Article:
Until recently, nearly every company had an expectation that the manufacturing ERP system should be sufficient to run the business. However, despite the name: enterprise resource planning (ERP), most ERP systems rarely cover all processes enterprise-wide. The reality is that software vendors build them to focus on core operations. The planning capability is typically limited to high-level budgeting while providing placeholders for business users to populate estimates from external sources. In this context, perhaps a more fitting name would be financial resource and document tracking (FRDT) system. To become genuinely enterprise-wide and provide robust planning capabilities, most systems require additional modules, customization, special reports, and bolt-on sub-systems. This approach might initially seem odd. However, it’s quite reasonable once you consider the rationale for designing them this way.
If your manufacturing business has ever survived a crisis — supply chain disruption, market demand fluctuation, distribution problems, or perhaps even a natural or economic catastrophe — it had an uncommon opportunity to shine through the adversity. More importantly it gives you a chance to learn from the outcomes generated by the organization’s responses to the disaster. We don’t know any that are eager to flush it all away — not just the performance gains, but the opportunity to do even more with the unexpected wisdom.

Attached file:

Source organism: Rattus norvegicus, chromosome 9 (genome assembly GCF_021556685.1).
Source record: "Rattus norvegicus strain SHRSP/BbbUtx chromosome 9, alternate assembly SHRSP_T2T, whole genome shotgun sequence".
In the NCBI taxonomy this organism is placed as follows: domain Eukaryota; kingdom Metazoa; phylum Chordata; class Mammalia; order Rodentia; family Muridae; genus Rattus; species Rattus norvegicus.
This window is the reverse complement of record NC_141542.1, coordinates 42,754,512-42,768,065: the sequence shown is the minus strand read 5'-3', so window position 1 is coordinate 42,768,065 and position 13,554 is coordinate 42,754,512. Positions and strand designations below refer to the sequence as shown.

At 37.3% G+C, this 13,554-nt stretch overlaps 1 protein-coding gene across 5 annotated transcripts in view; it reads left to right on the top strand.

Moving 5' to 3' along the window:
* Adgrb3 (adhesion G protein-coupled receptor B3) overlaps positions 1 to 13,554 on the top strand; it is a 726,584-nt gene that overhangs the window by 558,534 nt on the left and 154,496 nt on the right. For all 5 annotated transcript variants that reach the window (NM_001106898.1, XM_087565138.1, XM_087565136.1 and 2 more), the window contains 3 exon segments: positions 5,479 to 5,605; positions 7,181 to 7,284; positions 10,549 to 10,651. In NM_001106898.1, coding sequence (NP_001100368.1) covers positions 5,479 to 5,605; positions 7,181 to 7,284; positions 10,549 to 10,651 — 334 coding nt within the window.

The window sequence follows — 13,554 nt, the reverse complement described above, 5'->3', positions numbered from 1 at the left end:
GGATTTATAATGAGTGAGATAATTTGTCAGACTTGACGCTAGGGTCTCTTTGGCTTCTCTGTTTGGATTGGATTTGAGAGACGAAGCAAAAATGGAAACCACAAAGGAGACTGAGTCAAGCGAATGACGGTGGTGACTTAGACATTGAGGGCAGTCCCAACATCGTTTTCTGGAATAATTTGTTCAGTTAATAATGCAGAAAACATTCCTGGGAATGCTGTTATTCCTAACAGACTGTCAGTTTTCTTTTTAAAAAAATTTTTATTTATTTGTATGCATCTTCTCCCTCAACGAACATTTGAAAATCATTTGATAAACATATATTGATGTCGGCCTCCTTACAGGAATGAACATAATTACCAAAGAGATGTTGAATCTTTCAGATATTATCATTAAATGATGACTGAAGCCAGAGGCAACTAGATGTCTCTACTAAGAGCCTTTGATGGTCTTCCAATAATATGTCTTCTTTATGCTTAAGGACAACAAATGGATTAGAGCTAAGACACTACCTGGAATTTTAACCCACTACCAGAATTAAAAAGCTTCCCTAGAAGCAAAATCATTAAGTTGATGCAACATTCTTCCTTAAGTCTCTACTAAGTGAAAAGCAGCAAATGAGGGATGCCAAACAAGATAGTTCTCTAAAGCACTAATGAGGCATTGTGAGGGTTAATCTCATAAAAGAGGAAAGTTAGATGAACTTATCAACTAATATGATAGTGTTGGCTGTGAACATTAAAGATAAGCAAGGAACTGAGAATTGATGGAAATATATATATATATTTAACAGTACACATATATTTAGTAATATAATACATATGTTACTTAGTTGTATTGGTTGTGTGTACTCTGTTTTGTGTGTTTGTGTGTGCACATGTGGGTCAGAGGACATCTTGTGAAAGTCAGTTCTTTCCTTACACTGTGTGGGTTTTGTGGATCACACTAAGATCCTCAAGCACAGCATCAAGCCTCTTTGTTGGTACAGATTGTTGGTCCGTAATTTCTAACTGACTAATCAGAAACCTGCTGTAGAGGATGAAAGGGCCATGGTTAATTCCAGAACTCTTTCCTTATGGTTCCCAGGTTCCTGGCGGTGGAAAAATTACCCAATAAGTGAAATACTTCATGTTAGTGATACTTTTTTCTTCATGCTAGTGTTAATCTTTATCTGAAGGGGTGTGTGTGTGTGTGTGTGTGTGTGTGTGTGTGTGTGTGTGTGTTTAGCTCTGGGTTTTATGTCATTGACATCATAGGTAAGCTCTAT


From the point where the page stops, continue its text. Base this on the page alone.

- July 29, 2020 / by Sean Lashmar
Manufacturers are always eager to balance efficiency, reputation, and the many other factors that affect overall business performance. Everyone agrees that performance improvement in manufacturing operations is one powerful tool companies leverage to achieve their strategic business objectives. Even when there’s a status quo in market conditions, regulatory requirements, and other factors, nearly every manufacturing enterprise is doing something to improve manufacturing performance. When something happens to disrupt circumstances — whether it affects just your business, many companies, or an entire group — there’s no doubt you’ll respond to your company’s best advantage. But will you also use the experience to uncover “the hidden factory,” and discover new ways to create capacity without adding equipment?
- June 10, 2020 / by Sean Lashmar